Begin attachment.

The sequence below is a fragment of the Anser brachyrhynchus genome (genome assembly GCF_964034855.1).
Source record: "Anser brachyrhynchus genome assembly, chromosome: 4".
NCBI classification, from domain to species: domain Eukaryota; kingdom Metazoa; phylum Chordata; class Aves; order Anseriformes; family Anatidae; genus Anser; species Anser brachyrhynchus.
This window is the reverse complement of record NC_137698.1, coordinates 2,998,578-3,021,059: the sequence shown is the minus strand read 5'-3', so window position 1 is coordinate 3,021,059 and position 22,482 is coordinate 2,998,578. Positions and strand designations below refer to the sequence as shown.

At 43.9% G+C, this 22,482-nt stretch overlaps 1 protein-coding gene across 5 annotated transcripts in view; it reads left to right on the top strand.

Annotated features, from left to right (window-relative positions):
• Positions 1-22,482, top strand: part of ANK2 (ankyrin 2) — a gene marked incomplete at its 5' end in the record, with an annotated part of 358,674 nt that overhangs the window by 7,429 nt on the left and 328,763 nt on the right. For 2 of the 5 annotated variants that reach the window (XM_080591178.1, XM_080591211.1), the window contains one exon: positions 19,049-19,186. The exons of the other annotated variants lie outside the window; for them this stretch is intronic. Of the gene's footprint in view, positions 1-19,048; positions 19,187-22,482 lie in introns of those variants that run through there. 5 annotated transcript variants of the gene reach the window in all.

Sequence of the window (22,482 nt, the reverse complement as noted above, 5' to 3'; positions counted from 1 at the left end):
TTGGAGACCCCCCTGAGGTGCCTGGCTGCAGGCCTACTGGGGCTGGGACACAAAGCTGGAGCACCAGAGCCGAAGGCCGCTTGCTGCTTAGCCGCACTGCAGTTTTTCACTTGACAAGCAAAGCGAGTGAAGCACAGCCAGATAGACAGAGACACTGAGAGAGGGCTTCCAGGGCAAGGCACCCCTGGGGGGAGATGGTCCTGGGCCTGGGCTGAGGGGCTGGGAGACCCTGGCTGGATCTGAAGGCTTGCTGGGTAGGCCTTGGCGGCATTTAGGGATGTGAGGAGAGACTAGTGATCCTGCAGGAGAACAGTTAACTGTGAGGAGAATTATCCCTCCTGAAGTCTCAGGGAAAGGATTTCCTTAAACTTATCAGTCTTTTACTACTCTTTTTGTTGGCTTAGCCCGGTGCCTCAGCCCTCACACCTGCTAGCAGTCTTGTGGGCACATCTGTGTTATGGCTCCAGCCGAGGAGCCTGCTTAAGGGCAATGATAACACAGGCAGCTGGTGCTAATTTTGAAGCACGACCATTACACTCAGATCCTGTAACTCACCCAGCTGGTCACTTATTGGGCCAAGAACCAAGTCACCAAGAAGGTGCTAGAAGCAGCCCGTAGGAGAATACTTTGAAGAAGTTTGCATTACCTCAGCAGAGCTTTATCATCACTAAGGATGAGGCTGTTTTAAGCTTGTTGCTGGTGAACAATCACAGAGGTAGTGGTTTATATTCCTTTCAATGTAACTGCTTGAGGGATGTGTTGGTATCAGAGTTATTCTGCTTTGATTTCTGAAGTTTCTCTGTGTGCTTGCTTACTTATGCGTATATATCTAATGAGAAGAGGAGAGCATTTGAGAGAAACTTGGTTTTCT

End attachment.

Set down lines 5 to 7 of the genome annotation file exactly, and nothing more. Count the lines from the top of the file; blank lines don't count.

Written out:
At 43.9% G+C, this 22,482-nt stretch overlaps 1 protein-coding gene across 5 annotated transcripts in view; it reads left to right on the top strand.

Annotated features, from left to right (window-relative positions):
• Positions 1-22,482, top strand: part of ANK2 (ankyrin 2) — a gene marked incomplete at its 5' end in the record, with an annotated part of 358,674 nt that overhangs the window by 7,429 nt on the left and 328,763 nt on the right. For 2 of the 5 annotated variants that reach the window (XM_080591178.1, XM_080591211.1), the window contains one exon: positions 19,049-19,186. The exons of the other annotated variants lie outside the window; for them this stretch is intronic. Of the gene's footprint in view, positions 1-19,048; positions 19,187-22,482 lie in introns of those variants that run through there. 5 annotated transcript variants of the gene reach the window in all.